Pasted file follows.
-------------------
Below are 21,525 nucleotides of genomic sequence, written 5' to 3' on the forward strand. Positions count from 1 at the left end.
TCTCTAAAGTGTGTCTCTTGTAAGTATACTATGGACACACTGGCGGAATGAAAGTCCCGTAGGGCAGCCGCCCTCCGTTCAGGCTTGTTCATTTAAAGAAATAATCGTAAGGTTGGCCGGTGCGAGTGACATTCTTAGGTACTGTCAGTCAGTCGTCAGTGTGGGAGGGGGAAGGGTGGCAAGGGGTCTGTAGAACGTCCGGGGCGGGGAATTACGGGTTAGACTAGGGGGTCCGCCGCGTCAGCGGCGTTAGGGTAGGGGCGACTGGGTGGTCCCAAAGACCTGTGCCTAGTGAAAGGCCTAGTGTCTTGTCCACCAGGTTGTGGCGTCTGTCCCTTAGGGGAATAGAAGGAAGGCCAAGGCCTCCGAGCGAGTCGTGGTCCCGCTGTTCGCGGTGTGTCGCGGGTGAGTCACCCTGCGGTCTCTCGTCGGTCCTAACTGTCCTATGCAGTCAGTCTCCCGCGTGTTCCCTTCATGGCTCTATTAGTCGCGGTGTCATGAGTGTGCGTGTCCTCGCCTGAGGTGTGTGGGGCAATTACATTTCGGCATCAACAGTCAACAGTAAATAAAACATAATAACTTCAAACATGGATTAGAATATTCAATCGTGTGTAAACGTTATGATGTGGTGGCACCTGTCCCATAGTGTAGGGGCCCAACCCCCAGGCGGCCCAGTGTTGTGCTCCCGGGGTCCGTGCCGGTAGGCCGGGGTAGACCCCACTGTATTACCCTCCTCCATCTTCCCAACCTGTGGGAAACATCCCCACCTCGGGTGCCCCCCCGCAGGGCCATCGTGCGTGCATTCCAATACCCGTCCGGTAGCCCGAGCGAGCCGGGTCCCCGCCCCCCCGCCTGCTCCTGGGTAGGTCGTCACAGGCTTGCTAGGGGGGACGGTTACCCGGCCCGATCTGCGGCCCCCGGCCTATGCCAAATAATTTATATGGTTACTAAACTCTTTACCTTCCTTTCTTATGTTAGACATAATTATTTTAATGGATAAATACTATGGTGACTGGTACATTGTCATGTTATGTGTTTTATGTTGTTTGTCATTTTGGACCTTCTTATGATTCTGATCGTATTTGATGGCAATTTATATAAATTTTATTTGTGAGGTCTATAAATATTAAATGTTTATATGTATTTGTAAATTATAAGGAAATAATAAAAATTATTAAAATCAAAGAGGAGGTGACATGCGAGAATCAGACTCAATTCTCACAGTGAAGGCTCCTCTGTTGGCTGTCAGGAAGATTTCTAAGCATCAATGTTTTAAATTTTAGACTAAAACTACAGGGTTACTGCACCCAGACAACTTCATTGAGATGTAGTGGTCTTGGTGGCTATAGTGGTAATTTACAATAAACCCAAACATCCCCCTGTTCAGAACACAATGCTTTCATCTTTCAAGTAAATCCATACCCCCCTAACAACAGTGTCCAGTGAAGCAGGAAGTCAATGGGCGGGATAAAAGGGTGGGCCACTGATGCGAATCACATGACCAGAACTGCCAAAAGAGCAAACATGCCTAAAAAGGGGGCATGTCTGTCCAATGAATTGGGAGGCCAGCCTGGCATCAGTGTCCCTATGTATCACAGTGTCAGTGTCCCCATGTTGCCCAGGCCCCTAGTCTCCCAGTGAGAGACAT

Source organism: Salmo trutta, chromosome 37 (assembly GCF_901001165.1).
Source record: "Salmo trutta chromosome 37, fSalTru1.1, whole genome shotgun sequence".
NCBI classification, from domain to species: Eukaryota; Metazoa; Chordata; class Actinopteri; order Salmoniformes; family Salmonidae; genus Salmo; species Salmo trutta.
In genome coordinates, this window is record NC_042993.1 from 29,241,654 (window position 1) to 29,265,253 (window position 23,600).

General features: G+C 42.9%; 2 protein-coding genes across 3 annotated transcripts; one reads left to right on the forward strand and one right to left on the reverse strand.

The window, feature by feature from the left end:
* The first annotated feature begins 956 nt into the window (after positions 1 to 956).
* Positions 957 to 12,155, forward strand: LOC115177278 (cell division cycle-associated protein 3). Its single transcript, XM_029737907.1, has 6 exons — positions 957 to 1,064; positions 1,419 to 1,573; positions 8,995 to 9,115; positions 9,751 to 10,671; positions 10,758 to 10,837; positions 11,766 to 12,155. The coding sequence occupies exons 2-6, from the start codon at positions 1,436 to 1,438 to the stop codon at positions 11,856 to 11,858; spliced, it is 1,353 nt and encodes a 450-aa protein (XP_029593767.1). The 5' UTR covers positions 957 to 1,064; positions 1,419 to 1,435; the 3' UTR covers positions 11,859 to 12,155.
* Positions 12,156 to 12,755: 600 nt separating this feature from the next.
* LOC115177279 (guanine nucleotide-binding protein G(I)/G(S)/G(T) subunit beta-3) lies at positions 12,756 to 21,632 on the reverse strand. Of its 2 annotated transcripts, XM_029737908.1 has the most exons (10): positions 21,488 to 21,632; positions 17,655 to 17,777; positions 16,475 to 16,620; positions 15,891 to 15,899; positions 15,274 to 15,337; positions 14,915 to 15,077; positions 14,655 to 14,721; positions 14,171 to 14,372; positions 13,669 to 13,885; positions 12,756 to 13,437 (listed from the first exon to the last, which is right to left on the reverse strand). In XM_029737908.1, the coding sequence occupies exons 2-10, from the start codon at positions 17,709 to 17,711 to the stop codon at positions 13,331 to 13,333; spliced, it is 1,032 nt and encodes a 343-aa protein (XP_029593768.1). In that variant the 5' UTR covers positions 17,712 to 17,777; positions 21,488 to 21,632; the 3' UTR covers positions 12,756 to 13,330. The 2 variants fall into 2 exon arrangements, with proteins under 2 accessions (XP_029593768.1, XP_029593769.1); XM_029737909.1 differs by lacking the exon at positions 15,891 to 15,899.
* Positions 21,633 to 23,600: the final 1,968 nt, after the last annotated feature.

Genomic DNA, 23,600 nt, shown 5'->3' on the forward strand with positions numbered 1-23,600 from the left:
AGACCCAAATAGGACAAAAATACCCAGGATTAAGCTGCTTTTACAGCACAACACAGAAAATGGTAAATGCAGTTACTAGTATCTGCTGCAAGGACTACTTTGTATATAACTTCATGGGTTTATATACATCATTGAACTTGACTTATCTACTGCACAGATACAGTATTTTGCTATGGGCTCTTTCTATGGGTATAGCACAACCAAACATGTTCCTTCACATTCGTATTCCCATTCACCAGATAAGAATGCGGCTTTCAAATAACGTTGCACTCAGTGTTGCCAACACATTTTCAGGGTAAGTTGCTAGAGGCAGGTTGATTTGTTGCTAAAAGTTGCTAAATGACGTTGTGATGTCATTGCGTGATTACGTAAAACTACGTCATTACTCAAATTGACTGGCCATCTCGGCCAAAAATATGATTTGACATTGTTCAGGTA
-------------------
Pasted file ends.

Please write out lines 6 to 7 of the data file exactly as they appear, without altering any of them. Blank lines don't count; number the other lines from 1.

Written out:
In genome coordinates, this window is record NC_042993.1 from 29,241,654 (window position 1) to 29,265,253 (window position 23,600).

General features: G+C 42.9%; 2 protein-coding genes across 3 annotated transcripts; one reads left to right on the forward strand and one right to left on the reverse strand.